Through the Eyes of a Food Judge at the World Food Championships
by Heather Tallman
Last November I traveled to Las Vegas, for the first time, to serve as a judge at the World Food Championships. I was asked late in the summer to attend and judge the sandwich and dessert categories- so of course I said yes!
For the last 4-5 years I have judged countless food events in Indiana from cocktail contests to maple syrup recipe contests, BBQ to bacon. If there is a festival or event with a food competition component involved then most likely I have been there. It has taken me several events to get used to focusing only on the technical merits of the item in question and not worry about hurting someone’s feelings- but that part is still hard.
There are always basic bullet points each dish needs to be judged upon. Taste, texture, following directions, visual appeal are just a few of the required notes that need to be hit. Each individual competition has it’s unique set of rules. You just have to hope the competitor took the time to be prepared. There is a vast difference between the prep needed for lets say- a simple pie contest at the state fair and a throwdown on Freemont Street in Las Vegas.
The winner is always striving to win- something. At the World Food Championships the stakes are high. This competition is nothing to sneeze at. There is a reason they call this event the ultimate food fight.
From my perspective as a judge there were only a few times I wished I had had the ability to give feedback to the competitors. For the most part each one followed the procedure for samples and presentation to the letter. Their example plate for table review was investive, interesting and captured the spirit of the category.
The tasting plates in a few cases in the sandwich category were exquisitely planned and executed. One that I tasted appeared to have been very creatively planned and that was evident from the first bite: fresh baked bread, shaved asparagus salad and roasted beef. The fact they were able to pull that off in the kitchen coliseum in the time they had showed me that they were in it to win it.
Other items of note were tasting plates that had too many extraneous items in the way that really distracted from the overall impressions of the dish. It was mentioned at my judging table more than once that these extras really didn’t enhance our opinions of what we were tasting- rather it detracted us from enjoying the dish. If it is pie- then bring us pie. If it is a grilled cheese- then make a grilled cheese. Don’t get lost in the peripheral items.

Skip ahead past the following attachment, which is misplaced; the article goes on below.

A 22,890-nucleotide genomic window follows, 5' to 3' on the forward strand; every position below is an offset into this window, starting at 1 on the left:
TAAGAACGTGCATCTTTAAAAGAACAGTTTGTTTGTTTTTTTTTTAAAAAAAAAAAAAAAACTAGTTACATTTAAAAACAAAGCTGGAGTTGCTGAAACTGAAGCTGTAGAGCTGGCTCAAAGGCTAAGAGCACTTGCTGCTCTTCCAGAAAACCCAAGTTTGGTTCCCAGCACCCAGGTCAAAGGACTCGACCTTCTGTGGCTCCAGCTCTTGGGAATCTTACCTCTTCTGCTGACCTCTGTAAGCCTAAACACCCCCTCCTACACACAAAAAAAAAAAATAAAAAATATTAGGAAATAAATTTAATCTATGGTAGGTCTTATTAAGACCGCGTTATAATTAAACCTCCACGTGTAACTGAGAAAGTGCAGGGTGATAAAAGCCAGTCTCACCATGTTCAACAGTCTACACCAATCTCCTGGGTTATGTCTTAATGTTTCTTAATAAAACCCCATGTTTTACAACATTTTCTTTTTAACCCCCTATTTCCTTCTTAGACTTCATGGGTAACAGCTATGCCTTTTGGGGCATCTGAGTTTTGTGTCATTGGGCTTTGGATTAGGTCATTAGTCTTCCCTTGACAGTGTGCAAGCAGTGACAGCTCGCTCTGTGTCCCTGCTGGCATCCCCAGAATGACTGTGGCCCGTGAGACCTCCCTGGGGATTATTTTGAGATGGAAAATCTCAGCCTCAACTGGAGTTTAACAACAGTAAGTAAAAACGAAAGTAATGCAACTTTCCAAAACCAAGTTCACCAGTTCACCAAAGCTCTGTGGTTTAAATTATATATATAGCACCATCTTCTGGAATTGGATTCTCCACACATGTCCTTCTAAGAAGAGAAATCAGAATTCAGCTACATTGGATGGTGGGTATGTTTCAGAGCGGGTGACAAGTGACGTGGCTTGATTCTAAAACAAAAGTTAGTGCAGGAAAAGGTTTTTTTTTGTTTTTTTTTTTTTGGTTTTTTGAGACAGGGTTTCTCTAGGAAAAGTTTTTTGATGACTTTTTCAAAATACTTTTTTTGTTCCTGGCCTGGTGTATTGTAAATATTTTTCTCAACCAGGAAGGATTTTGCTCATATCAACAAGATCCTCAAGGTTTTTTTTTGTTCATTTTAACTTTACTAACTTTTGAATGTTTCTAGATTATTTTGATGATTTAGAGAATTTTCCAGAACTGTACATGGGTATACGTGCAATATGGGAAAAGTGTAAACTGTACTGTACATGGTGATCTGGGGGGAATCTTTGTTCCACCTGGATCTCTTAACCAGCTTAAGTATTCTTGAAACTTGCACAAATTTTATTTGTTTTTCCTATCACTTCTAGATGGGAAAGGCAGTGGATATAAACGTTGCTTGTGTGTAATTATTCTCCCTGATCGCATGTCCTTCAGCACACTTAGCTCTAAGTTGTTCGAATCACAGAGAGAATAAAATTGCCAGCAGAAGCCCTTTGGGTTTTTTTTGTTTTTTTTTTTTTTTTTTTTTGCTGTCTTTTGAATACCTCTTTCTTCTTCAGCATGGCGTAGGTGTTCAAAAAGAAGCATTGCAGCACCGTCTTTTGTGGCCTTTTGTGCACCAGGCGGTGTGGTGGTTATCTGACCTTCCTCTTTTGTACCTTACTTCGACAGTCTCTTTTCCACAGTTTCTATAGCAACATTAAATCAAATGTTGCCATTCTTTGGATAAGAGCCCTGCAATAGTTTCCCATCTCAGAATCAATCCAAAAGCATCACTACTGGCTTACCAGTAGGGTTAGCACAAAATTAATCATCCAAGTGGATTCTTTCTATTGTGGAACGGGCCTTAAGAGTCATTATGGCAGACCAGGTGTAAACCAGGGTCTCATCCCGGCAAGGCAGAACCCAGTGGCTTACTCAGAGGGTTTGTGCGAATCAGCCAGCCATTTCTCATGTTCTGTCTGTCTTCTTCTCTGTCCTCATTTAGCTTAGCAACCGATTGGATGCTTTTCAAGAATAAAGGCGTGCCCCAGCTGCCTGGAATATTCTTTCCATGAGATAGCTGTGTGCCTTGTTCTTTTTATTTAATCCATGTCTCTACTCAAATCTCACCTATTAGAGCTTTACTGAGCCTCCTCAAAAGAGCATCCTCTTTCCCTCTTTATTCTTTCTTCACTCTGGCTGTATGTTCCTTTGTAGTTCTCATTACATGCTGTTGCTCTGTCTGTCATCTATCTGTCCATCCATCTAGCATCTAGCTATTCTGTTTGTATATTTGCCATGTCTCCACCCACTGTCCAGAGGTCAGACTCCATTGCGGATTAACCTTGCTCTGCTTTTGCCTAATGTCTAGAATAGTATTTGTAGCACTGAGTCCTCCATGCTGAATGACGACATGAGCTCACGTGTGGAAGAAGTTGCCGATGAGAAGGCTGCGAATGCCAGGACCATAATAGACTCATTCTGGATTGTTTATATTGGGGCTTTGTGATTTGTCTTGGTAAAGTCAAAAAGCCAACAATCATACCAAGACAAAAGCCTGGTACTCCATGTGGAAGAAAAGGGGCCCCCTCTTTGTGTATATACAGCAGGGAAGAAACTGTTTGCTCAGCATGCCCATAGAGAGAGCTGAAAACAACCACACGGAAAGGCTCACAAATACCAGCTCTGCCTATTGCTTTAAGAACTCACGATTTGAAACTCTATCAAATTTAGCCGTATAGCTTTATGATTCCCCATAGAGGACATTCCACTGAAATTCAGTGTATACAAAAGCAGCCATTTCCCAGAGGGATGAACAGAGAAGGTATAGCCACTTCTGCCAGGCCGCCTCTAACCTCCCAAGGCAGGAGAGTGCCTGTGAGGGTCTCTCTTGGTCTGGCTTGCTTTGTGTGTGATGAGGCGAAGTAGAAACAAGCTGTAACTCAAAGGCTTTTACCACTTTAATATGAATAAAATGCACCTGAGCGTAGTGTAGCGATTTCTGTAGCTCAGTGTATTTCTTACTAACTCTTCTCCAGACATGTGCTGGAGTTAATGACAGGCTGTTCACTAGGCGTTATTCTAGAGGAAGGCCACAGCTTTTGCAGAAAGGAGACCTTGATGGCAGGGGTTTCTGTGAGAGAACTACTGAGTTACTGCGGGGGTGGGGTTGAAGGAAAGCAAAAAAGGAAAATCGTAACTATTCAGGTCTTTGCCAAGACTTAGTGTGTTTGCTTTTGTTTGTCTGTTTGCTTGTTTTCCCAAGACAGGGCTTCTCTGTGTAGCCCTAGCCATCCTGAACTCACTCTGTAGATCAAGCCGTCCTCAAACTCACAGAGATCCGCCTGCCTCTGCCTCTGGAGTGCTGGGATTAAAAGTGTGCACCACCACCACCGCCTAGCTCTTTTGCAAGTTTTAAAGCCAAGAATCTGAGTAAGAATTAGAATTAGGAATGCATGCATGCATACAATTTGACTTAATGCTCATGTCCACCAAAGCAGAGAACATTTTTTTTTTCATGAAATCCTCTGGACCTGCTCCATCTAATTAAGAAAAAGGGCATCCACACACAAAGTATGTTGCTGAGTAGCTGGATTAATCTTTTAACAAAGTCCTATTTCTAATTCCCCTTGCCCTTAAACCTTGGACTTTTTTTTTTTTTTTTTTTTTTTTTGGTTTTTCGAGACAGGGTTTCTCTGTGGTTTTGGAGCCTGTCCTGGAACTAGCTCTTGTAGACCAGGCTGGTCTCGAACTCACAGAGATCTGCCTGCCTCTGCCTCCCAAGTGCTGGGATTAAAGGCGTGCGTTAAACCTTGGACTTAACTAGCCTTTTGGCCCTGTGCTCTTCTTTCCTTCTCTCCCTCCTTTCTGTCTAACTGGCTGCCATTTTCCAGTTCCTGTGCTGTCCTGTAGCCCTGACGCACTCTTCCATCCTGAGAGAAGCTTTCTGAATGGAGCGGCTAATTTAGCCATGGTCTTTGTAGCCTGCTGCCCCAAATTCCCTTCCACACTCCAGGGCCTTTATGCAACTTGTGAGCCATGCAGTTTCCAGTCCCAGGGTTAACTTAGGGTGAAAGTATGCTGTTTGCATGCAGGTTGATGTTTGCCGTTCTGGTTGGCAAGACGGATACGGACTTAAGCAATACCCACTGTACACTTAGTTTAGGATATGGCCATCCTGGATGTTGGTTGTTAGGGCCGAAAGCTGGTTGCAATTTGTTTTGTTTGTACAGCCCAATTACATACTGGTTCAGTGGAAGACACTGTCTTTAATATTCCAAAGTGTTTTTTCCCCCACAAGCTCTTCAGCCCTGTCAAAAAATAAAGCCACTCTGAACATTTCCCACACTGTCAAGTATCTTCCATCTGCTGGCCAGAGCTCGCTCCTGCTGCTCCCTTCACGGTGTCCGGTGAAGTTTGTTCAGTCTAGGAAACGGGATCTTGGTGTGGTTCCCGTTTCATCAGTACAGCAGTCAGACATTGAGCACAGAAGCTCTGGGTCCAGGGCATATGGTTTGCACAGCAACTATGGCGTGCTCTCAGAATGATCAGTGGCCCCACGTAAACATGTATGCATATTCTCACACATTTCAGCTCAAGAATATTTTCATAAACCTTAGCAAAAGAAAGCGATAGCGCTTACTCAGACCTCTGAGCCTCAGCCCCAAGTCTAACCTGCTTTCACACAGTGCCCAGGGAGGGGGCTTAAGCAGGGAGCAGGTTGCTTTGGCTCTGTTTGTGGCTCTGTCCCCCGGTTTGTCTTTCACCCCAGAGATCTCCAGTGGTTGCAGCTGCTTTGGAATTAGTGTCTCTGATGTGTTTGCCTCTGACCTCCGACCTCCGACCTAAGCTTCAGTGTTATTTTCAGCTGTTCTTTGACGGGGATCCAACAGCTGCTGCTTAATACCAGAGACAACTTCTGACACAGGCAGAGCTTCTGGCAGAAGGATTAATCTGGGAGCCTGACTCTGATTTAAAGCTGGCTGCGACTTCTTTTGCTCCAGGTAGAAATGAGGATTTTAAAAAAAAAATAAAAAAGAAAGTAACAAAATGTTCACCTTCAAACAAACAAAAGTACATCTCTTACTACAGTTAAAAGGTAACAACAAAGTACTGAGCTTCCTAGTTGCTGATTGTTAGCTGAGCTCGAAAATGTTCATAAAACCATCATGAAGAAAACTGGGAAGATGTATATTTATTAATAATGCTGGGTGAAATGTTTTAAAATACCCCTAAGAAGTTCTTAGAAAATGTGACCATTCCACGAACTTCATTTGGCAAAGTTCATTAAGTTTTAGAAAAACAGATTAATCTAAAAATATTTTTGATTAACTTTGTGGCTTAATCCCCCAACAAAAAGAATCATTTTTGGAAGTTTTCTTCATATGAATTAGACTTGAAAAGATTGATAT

All in all it was a great, albeit delicious, experience. I would do it again and I am actually contemplating competing this year. I was inspired last year and after watching the bacon competitors in action, I think I can do it.
This is no ordinary food competition. This is THE World Food Championships.
A few highlights in pictures
There were many great opportunities for people watching and celebrity spotting.
The highlight of my trip was watching two local competitors from Indianapolis compete in the burger category.
There were amazing sponsors at WFC- of course my favorite was Maple Leaf Farms
There were many educational demonstrations on the Dole stage. I had a chance to meet and have a great discussion with Chef Ben Ford. I wish we could get him to Indiana- what a force in the eating local movement! (Can I just say also that it was cool to talk to Han Solo’s son!?!)
I was hesitant to photograph the food the competitors brought in. You will have to stay tuned- the coverage for the World Food Championships will soon be on television!
A talented group of ladies, and other than myself, all competitors at World Food Championships.
Want to compete? Be a judge? A spectator? Get ALL the information you need HERE
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